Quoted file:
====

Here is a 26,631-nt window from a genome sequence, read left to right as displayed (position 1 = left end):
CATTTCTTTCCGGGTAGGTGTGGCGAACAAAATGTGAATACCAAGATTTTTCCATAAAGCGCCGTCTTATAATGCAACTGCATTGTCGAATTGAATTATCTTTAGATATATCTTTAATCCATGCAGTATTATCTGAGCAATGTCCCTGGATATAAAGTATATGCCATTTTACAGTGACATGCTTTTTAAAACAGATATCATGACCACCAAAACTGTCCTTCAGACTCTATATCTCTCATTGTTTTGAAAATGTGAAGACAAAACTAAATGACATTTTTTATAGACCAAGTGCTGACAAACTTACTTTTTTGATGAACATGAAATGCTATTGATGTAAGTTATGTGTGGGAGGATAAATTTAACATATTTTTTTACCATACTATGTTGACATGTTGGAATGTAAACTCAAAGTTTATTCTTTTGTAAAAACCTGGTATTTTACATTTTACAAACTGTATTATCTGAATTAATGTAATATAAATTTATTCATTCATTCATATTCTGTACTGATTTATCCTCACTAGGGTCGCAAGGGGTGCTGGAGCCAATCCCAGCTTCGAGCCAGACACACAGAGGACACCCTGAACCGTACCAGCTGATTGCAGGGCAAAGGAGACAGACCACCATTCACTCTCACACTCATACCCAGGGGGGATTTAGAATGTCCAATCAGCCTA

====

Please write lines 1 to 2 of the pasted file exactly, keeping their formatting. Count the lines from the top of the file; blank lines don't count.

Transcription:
Here is a 26,631-nt window from a genome sequence, read left to right as displayed (position 1 = left end):
CATTTCTTTCCGGGTAGGTGTGGCGAACAAAATGTGAATACCAAGATTTTTCCATAAAGCGCCGTCTTATAATGCAACTGCATTGTCGAATTGAATTATCTTTAGATATATCTTTAATCCATGCAGTATTATCTGAGCAATGTCCCTGGATATAAAGTATATGCCATTTTACAGTGACATGCTTTTTAAAACAGATATCATGACCACCAAAACTGTCCTTCAGACTCTATATCTCTCATTGTTTTGAAAATGTGAAGACAAAACTAAATGACATTTTTTATAGACCAAGTGCTGACAAACTTACTTTTTTGATGAACATGAAATGCTATTGATGTAAGTTATGTGTGGGAGGATAAATTTAACATATTTTTTTACCATACTATGTTGACATGTTGGAATGTAAACTCAAAGTTTATTCTTTTGTAAAAACCTGGTATTTTACATTTTACAAACTGTATTATCTGAATTAATGTAATATAAATTTATTCATTCATTCATATTCTGTACTGATTTATCCTCACTAGGGTCGCAAGGGGTGCTGGAGCCAATCCCAGCTTCGAGCCAGACACACAGAGGACACCCTGAACCGTACCAGCTGATTGCAGGGCAAAGGAGACAGACCACCATTCACTCTCACACTCATACCCAGGGGGGATTTAGAATGTCCAATCAGCCTA